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Pichwai art originated in Rajasthan’s Nathdwara temple, almost 400 years ago. In 1672, a deity representing Lord Krishna’s avatar as a 7-year-old was being transported from Mathura via Agra. The bullock cart’s wheel got stuck in the mud and devouts saw this as a divine intervention from Lord Krishna to build a temple here. Pichwai paintings were born in this temple. Pichwai style is dedicated to revering and adoring Shrinathji. Hence, Pichwai most famous artworks depict Shrinathji. The word ‘Pichwai’ comes from ‘pich’ (back) and ‘wai’ (textile wall hanging). The above mentioned Nathdwara temple has a centuries-old tradition of hanging Pichwai artworks depicting Shrinathji, behind the deity. These paintings came to be known as Pichwai paintings. Today, Pichwais are no longer restricted to the temple walls and adorn the walls of homes and offices. In fact, they are now also found on cushion covers, carpets, etc. The traditionally elaborate Pichwai portrait canvas may have been scaled down, but this doesn’t diminish the beauty of Pichwai art in any way.
Pichwai famous paintings are created on a large canvas, befitting for the walls of a temple. First, a rough sketch is drawn on a handspun starched cotton cloth which is filled with colours. Depending on the Pichwai style, it’s sometimes embellished with golden threads or crystals for a more ornate and refined look. They make for great wall art to be put up in pooja rooms or even living rooms. Traditional Pichwai paintings were always made with natural ingredients for the canvas, colours and brushes. Goat, squirrel and horse hair were used to make the bristles for brushes. The colours, originally, were obtained from coal, zinc, indigo, saffron, gold, silver, etc—sometimes the process taking up to 3-4 days. Pichwai famous paintings have a bright colour palette consisting of red, yellow, black and green, which are some of the most common hues.
Since Pichwais paintings are a way of expressing love and devotion towards Lord Krishna, they are brimming with relevant motifs and bright colours. Sometimes, Pichwai artworks may look a bit crowded but the elements never overshadow their main subject, i.e., Lord Krishna. A Pichwai portrait of Shrinathji is perhaps one of the most sought after categories from this genre. One of the most distinct features of Pichwai artworks is the portrayal of Chowbees Swaroop, i.e., Krishna’s 24 divine avatars, usually found along the borders as miniature paintings. Today, many artists have deconstructed the Chowbees Swaroop by turning them into individual Pichwai paintings. With decorative elements from Mughal paintings, these miniature paintings have developed a soul of their own.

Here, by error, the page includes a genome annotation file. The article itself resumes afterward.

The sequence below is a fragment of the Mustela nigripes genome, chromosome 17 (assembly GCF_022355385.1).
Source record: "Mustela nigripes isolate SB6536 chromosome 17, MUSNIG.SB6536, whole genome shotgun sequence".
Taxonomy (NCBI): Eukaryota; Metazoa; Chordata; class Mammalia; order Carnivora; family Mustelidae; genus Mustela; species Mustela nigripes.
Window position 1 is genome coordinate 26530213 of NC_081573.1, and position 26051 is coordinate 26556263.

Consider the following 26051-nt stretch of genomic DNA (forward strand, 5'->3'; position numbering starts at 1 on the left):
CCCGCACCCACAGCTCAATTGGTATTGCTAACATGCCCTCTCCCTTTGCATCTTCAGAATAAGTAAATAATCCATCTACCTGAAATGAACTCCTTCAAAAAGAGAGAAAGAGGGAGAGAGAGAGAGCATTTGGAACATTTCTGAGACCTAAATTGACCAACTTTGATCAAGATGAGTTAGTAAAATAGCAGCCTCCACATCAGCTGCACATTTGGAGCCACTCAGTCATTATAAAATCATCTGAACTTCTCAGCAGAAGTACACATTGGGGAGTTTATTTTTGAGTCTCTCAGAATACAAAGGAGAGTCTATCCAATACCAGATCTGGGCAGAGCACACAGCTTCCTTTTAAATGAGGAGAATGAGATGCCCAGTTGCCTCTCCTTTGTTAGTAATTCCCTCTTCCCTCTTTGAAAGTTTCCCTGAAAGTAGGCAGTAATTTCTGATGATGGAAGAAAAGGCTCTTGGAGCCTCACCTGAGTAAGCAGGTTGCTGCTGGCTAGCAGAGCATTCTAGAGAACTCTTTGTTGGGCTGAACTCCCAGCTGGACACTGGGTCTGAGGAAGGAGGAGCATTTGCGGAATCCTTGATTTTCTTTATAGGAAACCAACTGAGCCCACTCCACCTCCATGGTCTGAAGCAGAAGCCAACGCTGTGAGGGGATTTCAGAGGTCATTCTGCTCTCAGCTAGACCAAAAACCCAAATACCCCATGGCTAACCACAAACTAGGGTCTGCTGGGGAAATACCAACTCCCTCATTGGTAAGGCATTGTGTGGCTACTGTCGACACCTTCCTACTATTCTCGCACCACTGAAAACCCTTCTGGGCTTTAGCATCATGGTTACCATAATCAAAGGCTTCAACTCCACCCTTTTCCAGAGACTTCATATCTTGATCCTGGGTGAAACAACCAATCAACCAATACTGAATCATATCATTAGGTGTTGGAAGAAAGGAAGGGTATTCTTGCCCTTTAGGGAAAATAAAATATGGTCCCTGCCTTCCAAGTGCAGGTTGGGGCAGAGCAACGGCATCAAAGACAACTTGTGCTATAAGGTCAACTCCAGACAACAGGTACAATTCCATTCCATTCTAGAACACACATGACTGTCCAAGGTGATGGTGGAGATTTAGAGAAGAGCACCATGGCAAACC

Some of Pichwai most famous artworks have emerged from this beautiful process of scaling down an ornate painting into something more easily consumable to create a smaller nugget of artistic beauty. These include common motifs like lotuses, cows, trees, peacocks and gopis. It is interesting to note how each of these motifs has a symbolic significance. While Pichwai art may have originated in a temple, all paintings are not religious in nature. Perhaps, this is why Pichwai famous paintings have found a humble abode in the walls of many living rooms and offices. Many Pichwais simply depict serene scenes of flora and fauna, with motifs like lotuses, peacocks and cows. They are excellent options for large wall fine art for living room decorations.
Another category of this art form is Summer Pichwai Paintings. Usually created in the summer months, these canvases are decorated with lotuses to offer Lord Krishna some respite from the heat. This Pichwai style shows Shrinathji in the verdant landscapes of Vrindavan, surrounded by ponds, birds, dense trees and lotuses. Some of Pichwai most famous painting depict scenes from Nand Mahotsav to mark the selfless parental love of Nanda and Yashoda towards their beloved son. This festival is celebrated a day after Janmashtami. This festival is celebrated across several temples in Vrindavan. These Pichwai paintings, obviously, showcase Krishna in his infancy, flanked by his loving and caring parents. Like Nand Mahotsav, Daan Leela is another festival that gradually became an important theme in Pichwai paintings. These canvases narrate the tale of Krishna stopping the gopis of Vraj, demanding a ‘daan’ or toll/tax of milk and curds to let them pass through. It is usually made for the Daan Ekadashi festival that goes on for about 20 days at the Nathdwara temple.
Sandhya Aarti is another popular theme for a lot of Pichwai most famous painting. This refers to lighting the lamp in the evening to mark the return of Lord Krishna after a day of herding cattle. Some of these Pichwai artworks show Lord Krishna’s deity flanked by priests, replicating the scene at temples where devotees gather for an evening darshan. Morkuti Pichwais, as the name suggests, depict peacocks welcoming the rainy season by dancing—akin to Raas leela. Just like there’s a separate category of summer Pichwai art, Morkuti Pichwais are dedicated to the freshness of the monsoon season. Similar to Pichwai most famous painting of Raas Leela, Morkuti Pichwais show peacocks dancing in full abandon around Lord Krishna to welcome the rain. Gopashtami Pichwais are dedicated to the auspicious event of Gopashtami which marks Krishna’s promotion from a herder of calves to an adult cowherd. Cows are an integral part of Lord Krishna’s life and Pichwai paintings, alike since he was a gwala (cowherder). The festival of Gopashtami celebrates his promotion from a herder of younger calves to fully grown cows.
While the above mentioned categories always show Shrinathji in some form or the other, Vrikshachari Pichwai paintings don’t show the deity in person. Here, Krishna is present in the form of a Kadamba tree, flanked by gopis holding flowers, peacock fans and garlands.